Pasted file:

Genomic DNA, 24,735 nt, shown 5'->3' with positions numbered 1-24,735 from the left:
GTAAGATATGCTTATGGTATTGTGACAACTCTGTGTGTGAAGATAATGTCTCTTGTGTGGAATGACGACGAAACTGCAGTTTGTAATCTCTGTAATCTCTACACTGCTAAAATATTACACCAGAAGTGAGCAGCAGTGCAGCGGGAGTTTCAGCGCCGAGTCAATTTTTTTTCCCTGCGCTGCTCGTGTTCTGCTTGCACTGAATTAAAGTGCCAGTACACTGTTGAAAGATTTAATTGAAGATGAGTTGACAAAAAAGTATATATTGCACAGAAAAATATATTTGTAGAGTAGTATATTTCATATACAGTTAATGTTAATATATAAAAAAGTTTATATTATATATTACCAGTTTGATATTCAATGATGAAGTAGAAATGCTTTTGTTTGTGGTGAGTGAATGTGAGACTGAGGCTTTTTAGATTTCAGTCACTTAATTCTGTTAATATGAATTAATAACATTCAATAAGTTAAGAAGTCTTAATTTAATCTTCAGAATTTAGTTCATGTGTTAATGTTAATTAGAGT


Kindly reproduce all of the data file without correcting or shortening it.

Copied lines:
Genomic DNA, 24,735 nt, shown 5'->3' with positions numbered 1-24,735 from the left:
GTAAGATATGCTTATGGTATTGTGACAACTCTGTGTGTGAAGATAATGTCTCTTGTGTGGAATGACGACGAAACTGCAGTTTGTAATCTCTGTAATCTCTACACTGCTAAAATATTACACCAGAAGTGAGCAGCAGTGCAGCGGGAGTTTCAGCGCCGAGTCAATTTTTTTTCCCTGCGCTGCTCGTGTTCTGCTTGCACTGAATTAAAGTGCCAGTACACTGTTGAAAGATTTAATTGAAGATGAGTTGACAAAAAAGTATATATTGCACAGAAAAATATATTTGTAGAGTAGTATATTTCATATACAGTTAATGTTAATATATAAAAAAGTTTATATTATATATTACCAGTTTGATATTCAATGATGAAGTAGAAATGCTTTTGTTTGTGGTGAGTGAATGTGAGACTGAGGCTTTTTAGATTTCAGTCACTTAATTCTGTTAATATGAATTAATAACATTCAATAAGTTAAGAAGTCTTAATTTAATCTTCAGAATTTAGTTCATGTGTTAATGTTAATTAGAGT